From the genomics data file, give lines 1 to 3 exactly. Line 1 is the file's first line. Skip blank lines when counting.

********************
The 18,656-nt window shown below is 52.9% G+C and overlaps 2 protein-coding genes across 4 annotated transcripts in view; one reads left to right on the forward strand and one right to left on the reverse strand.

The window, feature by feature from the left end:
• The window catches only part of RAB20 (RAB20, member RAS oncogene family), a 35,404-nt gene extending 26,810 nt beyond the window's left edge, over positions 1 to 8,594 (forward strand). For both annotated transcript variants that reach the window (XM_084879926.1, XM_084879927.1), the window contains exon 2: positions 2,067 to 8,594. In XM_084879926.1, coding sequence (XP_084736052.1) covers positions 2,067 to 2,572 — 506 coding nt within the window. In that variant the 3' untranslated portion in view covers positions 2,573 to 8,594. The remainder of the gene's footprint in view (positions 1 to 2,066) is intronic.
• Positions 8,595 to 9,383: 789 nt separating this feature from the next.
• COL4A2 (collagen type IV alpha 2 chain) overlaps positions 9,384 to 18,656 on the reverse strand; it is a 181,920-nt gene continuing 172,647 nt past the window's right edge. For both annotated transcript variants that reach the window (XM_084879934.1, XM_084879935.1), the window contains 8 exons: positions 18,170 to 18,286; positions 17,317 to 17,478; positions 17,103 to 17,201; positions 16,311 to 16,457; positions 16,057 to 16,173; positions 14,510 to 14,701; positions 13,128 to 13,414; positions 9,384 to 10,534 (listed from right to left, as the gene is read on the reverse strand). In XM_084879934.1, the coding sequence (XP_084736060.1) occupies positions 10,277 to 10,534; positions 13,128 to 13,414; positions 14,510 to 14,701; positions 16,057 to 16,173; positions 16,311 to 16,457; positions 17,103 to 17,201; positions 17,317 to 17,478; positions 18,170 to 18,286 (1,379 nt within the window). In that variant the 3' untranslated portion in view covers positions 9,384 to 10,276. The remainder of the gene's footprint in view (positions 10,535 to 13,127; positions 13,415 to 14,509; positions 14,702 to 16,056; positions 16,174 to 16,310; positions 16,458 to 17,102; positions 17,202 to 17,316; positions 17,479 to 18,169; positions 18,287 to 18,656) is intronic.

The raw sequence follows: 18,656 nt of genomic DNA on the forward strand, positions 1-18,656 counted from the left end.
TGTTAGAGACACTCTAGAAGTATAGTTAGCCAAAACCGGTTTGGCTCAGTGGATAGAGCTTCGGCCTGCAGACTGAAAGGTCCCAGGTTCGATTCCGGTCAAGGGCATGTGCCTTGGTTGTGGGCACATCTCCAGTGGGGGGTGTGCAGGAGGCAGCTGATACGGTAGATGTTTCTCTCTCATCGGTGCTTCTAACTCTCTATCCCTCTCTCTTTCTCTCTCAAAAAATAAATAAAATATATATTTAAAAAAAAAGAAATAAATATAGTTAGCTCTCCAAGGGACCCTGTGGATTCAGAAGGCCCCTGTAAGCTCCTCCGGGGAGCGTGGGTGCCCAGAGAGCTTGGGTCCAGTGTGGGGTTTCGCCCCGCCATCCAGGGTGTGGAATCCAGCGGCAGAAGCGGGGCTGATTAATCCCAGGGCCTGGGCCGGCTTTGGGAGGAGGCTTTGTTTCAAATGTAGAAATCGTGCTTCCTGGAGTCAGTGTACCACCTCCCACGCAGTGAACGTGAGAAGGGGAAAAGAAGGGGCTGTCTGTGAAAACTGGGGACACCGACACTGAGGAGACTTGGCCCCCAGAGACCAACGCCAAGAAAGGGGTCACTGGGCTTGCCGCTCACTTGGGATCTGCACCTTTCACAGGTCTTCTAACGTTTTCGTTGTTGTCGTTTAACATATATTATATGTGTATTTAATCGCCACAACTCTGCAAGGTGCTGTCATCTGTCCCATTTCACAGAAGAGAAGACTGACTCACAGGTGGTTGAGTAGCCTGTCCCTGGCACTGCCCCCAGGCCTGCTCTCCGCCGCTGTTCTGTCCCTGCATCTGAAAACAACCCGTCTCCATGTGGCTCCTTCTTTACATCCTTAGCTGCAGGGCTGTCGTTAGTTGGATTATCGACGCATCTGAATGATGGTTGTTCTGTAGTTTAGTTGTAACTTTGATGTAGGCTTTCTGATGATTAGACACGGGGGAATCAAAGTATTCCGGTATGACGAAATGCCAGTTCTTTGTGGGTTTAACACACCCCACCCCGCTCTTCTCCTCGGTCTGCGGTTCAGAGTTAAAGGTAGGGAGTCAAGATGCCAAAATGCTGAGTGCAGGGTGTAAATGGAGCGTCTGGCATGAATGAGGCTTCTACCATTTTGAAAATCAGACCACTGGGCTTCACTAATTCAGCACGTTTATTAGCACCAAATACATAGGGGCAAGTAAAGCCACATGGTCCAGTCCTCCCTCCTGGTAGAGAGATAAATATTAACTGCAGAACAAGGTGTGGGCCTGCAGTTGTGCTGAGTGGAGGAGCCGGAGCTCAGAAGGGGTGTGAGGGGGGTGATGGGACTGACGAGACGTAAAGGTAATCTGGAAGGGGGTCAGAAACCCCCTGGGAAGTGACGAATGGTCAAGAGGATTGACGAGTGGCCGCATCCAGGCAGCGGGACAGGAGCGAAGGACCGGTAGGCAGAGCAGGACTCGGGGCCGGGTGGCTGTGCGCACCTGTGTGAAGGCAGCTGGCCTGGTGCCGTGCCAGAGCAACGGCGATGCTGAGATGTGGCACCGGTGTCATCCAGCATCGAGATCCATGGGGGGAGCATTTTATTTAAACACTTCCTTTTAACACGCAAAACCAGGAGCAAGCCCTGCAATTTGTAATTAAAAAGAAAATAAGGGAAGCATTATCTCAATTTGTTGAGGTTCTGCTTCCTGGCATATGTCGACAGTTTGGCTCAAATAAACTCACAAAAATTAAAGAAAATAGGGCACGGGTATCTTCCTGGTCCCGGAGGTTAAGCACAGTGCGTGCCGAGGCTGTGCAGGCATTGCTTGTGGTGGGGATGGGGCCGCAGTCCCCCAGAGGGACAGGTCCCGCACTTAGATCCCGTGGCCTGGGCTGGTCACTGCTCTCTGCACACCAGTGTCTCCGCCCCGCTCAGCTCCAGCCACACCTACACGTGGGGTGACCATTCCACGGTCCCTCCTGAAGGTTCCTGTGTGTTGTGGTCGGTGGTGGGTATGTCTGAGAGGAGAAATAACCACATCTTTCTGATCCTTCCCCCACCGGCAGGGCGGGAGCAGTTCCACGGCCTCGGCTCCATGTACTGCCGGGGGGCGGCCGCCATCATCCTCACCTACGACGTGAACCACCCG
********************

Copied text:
The 18,656-nt window shown below is 52.9% G+C and overlaps 2 protein-coding genes across 4 annotated transcripts in view; one reads left to right on the forward strand and one right to left on the reverse strand.

The window, feature by feature from the left end:
• The window catches only part of RAB20 (RAB20, member RAS oncogene family), a 35,404-nt gene extending 26,810 nt beyond the window's left edge, over positions 1 to 8,594 (forward strand). For both annotated transcript variants that reach the window (XM_084879926.1, XM_084879927.1), the window contains exon 2: positions 2,067 to 8,594. In XM_084879926.1, coding sequence (XP_084736052.1) covers positions 2,067 to 2,572 — 506 coding nt within the window. In that variant the 3' untranslated portion in view covers positions 2,573 to 8,594. The remainder of the gene's footprint in view (positions 1 to 2,066) is intronic.